Then, as Helios begins his journey across the sky, settle yourself in a quiet place outdoors and let the light bathe your face for a short time as you meditate on the beauty you bring into your world each day. Once you finish your meditations, pay tribute to Aurora for her task of opening the gates for each new day to bring light in the world. Take with you her beauty and grace as you go about your day and tasks.
By Winter Wren
According to some pagan calendars, May 14 is listed as the Birthday of Apollo. However, according to the mythology, Apollo was born on the seventh day of the month Thargelion. Wikipedia goes on to say that this was according to Delian tradition, and that according to Delphian tradition, it was the seventh day of the month of Bysios. The seventh and twentieth, the days of the new and full moon, were also held sacred to him.
If the exact date is important you you, I’d suggest you take a look at the Wikipedia article on the Attic Calendar which gives the names of the months and their approximate times in the year. For the purposes of simplicity, I would suggest that the 7th day following either the New or Full Moon in May (May 17 in 2017) would fit the criteria and make for a fine day to celebrate the birth of the God of Light Apollo.
Who is Apollo? Here’s a brief profile:
Apollo is the son of Zeus and Leto. His twin sister is Artemis. He is the god of music, playing a golden lyre. The Archer, far shooting with a silver bow. The god of healing who taught man medicine. The god of light. The god of truth, who can not speak a lie.
One of Apollo’s more important daily tasks is to harness his chariot with four horses an drive the Sun across the sky. He is famous for his oracle at Delphi. People traveled to it from all over the Greek world to divine the future. His tree was the laurel. The crow his bird. The dolphin his animal.
Throughout the year, the sun waxes and wanes. At the Winter Solstice, the shortest day of the year, the sun is only visible for a few short hours. Days become longer and at the Spring or Vernal Equinox, day and night are equal. At the Summer Solstice, the sun is visible for the longest period of time (the longest day of the year). Days start to become shorter and at the Autumnal Equinox, day and night are equal again. Finally, as the sun wanes, we are at the Winter Solstice again.
During a solar eclipse, we experience what might be called a “micro year”. The sun is whole, then partially or completely hidden, and then visible again. Within just a few minutes, an energy similar to a complete cycle of solstices and equinoxes can be felt.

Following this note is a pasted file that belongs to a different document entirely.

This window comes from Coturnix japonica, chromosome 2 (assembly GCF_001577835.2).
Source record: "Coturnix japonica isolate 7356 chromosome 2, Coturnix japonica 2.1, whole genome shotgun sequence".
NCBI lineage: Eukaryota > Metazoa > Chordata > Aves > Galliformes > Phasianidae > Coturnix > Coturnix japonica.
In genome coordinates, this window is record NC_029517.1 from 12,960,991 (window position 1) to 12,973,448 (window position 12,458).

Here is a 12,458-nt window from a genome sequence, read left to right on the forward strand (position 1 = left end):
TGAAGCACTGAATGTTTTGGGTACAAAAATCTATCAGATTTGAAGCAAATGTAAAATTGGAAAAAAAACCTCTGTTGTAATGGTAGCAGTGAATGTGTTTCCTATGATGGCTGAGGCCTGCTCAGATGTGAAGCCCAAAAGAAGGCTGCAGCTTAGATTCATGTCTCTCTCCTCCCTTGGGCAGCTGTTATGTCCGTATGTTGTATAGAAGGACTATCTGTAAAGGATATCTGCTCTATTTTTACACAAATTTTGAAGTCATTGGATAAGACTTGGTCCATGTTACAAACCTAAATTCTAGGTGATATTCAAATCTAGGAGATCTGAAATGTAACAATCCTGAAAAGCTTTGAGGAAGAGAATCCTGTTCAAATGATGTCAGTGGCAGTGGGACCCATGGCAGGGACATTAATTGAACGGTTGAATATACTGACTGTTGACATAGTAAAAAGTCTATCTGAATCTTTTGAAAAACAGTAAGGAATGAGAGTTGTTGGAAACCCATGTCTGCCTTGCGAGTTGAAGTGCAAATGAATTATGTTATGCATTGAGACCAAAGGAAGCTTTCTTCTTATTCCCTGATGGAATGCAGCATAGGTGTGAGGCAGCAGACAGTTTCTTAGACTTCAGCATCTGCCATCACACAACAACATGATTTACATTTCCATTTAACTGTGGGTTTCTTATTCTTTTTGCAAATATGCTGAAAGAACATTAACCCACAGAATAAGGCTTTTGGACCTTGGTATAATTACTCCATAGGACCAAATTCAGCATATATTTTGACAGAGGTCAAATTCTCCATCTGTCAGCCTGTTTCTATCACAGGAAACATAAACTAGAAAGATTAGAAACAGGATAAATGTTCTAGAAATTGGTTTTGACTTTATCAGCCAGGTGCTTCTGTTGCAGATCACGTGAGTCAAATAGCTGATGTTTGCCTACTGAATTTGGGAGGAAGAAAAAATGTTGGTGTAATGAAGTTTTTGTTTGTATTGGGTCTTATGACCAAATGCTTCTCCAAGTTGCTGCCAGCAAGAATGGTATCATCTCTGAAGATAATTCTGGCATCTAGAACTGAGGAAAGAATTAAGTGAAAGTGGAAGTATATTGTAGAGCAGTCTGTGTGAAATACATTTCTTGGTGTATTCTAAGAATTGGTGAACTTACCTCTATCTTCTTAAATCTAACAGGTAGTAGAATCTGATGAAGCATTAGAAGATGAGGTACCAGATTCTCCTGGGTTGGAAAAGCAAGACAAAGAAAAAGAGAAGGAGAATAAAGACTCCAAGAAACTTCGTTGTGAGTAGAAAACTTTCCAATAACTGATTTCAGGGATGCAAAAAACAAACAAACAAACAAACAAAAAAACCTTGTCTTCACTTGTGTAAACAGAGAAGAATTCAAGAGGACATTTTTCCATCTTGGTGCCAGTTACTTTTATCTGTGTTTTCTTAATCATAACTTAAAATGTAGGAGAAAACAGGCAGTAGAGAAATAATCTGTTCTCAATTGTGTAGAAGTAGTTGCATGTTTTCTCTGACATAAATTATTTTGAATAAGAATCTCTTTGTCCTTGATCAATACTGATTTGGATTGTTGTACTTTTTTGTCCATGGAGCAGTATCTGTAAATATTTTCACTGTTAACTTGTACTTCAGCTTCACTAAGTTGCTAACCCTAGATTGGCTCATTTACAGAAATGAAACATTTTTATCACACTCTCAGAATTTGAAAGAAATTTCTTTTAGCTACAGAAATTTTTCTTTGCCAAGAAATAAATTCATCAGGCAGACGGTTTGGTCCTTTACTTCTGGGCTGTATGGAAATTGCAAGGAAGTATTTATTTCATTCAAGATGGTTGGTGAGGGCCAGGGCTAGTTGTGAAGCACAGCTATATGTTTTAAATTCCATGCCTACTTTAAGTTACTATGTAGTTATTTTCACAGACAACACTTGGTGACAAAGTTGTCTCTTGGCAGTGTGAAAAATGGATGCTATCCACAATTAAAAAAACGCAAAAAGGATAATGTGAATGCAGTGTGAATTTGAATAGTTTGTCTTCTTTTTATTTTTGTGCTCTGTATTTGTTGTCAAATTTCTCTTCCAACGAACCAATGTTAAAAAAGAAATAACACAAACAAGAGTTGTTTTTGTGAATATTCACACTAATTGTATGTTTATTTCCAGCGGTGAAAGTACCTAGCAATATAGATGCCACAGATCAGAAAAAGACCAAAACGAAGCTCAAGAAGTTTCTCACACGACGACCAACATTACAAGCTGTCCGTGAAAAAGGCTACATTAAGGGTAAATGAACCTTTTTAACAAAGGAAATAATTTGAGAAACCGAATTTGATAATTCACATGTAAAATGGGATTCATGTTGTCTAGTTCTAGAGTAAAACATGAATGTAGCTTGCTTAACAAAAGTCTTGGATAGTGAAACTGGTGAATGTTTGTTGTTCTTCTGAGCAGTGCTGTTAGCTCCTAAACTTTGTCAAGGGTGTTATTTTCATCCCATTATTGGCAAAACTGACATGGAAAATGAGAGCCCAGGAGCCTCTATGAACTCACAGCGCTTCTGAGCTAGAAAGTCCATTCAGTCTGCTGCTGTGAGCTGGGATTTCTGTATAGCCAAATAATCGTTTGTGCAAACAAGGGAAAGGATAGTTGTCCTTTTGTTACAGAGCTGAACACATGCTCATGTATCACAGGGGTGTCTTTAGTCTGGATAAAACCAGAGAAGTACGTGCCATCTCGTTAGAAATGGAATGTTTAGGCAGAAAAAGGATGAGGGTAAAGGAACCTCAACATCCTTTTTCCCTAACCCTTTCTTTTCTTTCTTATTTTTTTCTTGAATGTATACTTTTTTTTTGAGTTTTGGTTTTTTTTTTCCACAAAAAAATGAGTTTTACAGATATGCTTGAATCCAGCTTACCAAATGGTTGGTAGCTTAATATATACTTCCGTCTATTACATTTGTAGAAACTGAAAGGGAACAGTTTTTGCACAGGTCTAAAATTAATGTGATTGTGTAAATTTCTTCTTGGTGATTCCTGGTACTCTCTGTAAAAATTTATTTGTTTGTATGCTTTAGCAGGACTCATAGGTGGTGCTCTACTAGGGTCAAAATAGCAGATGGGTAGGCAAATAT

In addition to this somewhat seasonal energy, we are aware of the Moon’s presence. Her shadow falls across the Earth as she appears between the Earth and the Sun. This adds the unification of solar and lunar energy, reinforcing the sense of wholeness, completion and cycles of a solar eclipse.
Consider this fact about solar eclipses: A solar eclipse can only occur during the day, on a new moon. This means that you are working with new moon energy (great for getting rid of things and letting go).
A solar eclipse does not have to be visible for you to work magic. You won’t be able to see every eclipse unless you can travel all over the world easily! Simply look at charts and almanacs to find the exact time of the eclipse, and work your magic then.
Solar eclipses are perfect for some specific types of magick. Consider the solar eclipse of June 10/11, 2002. Because this eclipse was close to the Solstice, the energy of the Solstice dominated the beginning of the eclipse.
In the Northern Hemisphere of the world, the sun is waxing as we near the Summer Solstice (In the Southern Hemisphere, the sun is waning and the Winter Solstice is approaching.)
When an equinox occurs at the time of the waning year (from the Summer Solstice to Yule) it is a good time to rid yourself of unwanted energies, bad habits, unhealthy patterns of thinking and acting, negativity, and other baneful things in your life. You can work with both the new moon energy, and the waning year energy, in addition to the energy of the eclipse.
Here’s an example: